Next week, no major news is expected Monday but the rest of the week is filled with earnings, some consumer and manufacturing data, and several Fed speakers.
"I think earnings season still has the possibility of hurting the market," said Adrian Day of Adrian Day Asset Management.
In other corporate news:
Apple was also in focus as it began taking pre-orders of its smartwatch on Friday.
Netflix—Citi upgraded Netflix to "buy" from "neutral," saying it doesn't share competition concerns that are currently reflected in the stock's price.
General Motors—Citi added the automaker's stock to its Citi Focus List, saying a recent pullback makes for an even more attractive entry point and that it retains the optimism reflected in a January analyst report.
Gap—The apparel retailer reported a two-percent rise in comparable store sales for March, above the 0.6-percent consensus estimate. The results were entirely driven by a 14-percent gain by Gap's Old Navy chain, while the Gap and Banana Republic brands saw declines.
The CBOE Volatility Index (VIX), widely considered the best gauge of fear in the market, traded below 13.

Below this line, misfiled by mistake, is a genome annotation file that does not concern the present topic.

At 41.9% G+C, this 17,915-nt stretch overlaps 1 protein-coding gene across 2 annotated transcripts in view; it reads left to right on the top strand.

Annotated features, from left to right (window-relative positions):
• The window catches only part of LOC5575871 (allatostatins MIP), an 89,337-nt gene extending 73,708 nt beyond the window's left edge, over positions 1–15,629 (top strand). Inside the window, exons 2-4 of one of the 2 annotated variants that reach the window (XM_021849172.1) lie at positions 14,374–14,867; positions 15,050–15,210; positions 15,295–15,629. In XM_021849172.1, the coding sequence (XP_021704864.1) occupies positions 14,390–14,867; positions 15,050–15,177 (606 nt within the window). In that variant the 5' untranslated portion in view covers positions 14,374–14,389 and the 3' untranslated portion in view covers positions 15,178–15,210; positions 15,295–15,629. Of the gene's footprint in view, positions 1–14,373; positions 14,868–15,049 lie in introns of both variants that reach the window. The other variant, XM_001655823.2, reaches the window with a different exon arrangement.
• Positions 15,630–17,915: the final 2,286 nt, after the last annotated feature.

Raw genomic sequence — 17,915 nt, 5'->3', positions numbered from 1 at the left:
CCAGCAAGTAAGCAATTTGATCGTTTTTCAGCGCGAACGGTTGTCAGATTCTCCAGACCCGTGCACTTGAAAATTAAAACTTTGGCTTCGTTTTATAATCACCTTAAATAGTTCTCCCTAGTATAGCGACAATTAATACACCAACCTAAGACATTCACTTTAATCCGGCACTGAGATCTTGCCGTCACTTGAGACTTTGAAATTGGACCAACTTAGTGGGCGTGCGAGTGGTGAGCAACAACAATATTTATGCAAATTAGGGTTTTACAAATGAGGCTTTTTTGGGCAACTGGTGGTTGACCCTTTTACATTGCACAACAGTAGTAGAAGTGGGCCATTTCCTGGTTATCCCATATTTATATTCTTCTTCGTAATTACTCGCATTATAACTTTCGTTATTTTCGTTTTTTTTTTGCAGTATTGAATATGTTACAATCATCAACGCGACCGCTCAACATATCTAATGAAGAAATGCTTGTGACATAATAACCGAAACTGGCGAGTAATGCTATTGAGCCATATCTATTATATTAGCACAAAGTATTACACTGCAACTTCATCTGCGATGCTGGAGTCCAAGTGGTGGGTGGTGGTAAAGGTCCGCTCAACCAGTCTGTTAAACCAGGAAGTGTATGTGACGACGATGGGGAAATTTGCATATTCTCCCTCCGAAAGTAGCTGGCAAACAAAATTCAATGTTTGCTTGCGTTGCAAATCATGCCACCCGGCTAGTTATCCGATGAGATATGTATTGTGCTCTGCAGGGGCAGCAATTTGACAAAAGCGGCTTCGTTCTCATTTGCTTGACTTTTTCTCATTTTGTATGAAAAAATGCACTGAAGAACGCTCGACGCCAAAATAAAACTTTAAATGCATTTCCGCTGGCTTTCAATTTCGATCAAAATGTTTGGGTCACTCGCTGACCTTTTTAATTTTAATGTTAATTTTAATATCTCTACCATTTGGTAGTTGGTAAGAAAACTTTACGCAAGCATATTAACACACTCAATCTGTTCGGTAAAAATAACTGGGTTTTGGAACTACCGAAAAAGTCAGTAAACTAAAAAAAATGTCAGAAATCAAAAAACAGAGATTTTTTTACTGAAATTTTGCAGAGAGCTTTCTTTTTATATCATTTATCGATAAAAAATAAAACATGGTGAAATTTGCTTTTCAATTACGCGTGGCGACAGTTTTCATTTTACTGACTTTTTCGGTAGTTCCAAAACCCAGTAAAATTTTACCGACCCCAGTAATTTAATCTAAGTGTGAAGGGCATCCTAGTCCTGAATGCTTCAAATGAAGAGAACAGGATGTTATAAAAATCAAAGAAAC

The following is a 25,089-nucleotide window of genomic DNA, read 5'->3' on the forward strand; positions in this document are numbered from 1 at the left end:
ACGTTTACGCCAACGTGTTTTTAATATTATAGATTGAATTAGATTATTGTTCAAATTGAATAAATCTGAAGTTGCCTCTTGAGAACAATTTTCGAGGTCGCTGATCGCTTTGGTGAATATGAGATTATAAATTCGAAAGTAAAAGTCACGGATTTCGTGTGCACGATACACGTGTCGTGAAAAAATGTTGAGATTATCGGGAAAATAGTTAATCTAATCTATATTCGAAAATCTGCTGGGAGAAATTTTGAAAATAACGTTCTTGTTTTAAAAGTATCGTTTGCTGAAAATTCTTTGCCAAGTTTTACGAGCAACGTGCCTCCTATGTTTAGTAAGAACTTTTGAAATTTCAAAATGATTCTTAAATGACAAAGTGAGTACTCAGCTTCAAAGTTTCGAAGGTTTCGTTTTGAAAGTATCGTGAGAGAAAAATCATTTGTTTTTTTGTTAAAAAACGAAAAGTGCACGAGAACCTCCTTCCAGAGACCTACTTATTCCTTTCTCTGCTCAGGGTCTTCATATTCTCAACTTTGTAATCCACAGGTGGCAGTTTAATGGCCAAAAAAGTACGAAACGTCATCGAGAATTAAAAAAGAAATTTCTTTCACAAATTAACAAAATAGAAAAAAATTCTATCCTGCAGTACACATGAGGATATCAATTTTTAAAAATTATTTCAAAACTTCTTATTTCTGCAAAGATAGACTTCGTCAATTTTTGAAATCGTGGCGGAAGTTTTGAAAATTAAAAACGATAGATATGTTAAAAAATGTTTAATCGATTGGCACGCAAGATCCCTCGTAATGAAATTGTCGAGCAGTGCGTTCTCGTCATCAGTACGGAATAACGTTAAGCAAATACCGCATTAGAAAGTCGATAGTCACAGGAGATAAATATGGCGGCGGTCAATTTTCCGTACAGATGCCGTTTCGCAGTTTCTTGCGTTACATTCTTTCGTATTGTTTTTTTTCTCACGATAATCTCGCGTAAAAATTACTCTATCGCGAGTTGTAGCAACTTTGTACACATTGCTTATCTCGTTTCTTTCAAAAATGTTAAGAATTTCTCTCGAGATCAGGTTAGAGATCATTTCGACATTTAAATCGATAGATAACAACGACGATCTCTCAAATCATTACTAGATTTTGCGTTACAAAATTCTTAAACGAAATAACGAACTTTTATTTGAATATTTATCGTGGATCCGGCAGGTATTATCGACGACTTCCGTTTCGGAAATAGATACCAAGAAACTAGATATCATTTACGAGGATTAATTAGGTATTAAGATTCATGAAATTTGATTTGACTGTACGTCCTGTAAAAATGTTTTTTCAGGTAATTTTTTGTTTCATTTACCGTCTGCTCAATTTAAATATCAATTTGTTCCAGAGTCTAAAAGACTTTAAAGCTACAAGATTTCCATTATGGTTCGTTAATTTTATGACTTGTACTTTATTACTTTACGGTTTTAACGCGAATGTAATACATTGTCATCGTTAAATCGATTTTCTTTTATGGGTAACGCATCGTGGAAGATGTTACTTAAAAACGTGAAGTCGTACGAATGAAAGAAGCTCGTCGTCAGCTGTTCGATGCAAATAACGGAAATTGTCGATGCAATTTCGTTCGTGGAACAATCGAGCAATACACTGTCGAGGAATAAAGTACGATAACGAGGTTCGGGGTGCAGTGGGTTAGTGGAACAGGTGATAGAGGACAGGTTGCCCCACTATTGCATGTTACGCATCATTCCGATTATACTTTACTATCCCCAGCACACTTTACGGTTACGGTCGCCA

Three stocks advanced for every two decliners on the New York Stock Exchange with an exchange volume of 671 million and a composite volume of 3.1 billion in the close.
High-frequency trading accounted for 47.5 percent of April to date's daily trading volume of about 6.2 billion shares, according to TABB Group. During the peak levels of high-frequency trading in 2009, about 61 percent of 9.8 billion of average daily shares traded were executed by high-frequency traders.
The U.S. 10-year Treasury note yield traded near 1.95 percent.
Gold futures settled up $11.00 at $1,204.60 an ounce on the New York Mercantile Exchange.
European shares closed higher Friday, following a rally in Asian equities. The UK FTSE 100, Euro STOXX 600 and the German Dax closed the week at all-time highs, with tech stocks leading.